Whistleblowers need to recognize the opportunities that abound these days and convert them into tangible rights and legal protections. Yes, the government is hostile to whistleblowers (especially those from the national security sector), but with sustained, effective, and forward-looking political action, it can happen, even if not right away.
Consider the following:
- Pentagon Papers Whistleblower Daniel Ellsberg says that he’s been waiting 40 years for Edward Snowden to come along.
- A Guardian poll found that 40% of respondents believe that Snowden is a hero.
- In an interview with The Huffington Post, Ellsberg noted that the term “whistleblower” is no longer synonymous with “traitor,” as it was 20 years ago.
- Richard Haass, president of the Council on Foreign Relations, recently tweeted the following: “why is media using sympathetic word “whistleblower” 4 Edward #Snowden, who leaked secret #NSA program? He broke the law & made us less safe.” While Haass ultimately disputes whether Snowden meets the definition of “whistleblower,” he concedes that it is a sympathetic one.
- The issue of whether Snowden (or any other national security whistleblower) has effective avenues to blow the whistle “appropriately” is getting airtime. This is good, and hopefully it means progress, because there is much evidence to suggest they don’t. One prominent lawmaker, who is in a position to provide whistleblowers with effective avenues (but did not when given the chance), said that if Snowden had only “raise[d] his hand. Under the whistle-blower law, he is protected. Yet he chose to go to China.” The public needs to know if these channels exist and if they work.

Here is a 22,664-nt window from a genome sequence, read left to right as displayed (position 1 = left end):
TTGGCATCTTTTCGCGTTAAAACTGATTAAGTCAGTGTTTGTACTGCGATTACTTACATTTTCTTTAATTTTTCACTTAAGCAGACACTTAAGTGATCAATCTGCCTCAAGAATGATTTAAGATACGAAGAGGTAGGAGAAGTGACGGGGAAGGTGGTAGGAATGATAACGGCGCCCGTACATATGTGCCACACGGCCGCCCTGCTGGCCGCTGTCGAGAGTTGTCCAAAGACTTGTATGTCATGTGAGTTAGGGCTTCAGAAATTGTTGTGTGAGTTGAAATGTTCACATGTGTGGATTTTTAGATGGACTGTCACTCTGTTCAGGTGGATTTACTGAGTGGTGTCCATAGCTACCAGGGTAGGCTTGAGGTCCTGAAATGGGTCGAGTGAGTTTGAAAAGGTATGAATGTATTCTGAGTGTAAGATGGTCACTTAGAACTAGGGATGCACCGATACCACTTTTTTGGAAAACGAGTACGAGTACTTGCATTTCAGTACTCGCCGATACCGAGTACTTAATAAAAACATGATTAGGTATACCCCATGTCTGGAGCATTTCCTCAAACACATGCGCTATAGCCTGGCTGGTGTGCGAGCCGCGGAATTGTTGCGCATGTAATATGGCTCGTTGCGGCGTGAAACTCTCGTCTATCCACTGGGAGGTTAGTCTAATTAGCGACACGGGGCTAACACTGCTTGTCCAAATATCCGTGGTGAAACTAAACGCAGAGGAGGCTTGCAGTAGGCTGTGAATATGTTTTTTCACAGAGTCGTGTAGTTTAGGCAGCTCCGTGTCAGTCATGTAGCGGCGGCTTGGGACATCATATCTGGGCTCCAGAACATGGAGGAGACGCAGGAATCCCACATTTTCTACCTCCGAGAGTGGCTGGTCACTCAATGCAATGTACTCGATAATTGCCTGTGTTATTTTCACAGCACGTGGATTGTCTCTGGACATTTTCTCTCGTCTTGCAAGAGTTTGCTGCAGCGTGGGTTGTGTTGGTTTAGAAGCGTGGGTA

- Legal correspondents are beginning to ask how to make room for national security disclosures.
- There is greater collaboration, interest by broader political and media groups, and cross-spectrum ideological interest, even from unlikely sources, in Snowden, government accountability, and civil liberties, the likes of which I don’t believe we’ve seen for decades. These issues are not confined to a super-minority anymore. It may be fleeting, but for the moment we have support based on an idea whose time has come, rather than a personality.
Finally, I understand that, for whistleblowers and their advocates who have been in the fight for many years and have seen many false hopes shattered, it’s easy to become discouraged or to treat this moment with suspicion. I don’t pretend to know that “this time it will be different.” But I do know that now, more than ever, is the moment to tie public support for Snowden and what he stands for to “the rights of whistle-blowers or the issue of whistle-blowing.” Ultimately, that’s the goal we’re all fighting for, right?
Image by cool revolution under Creative Commons license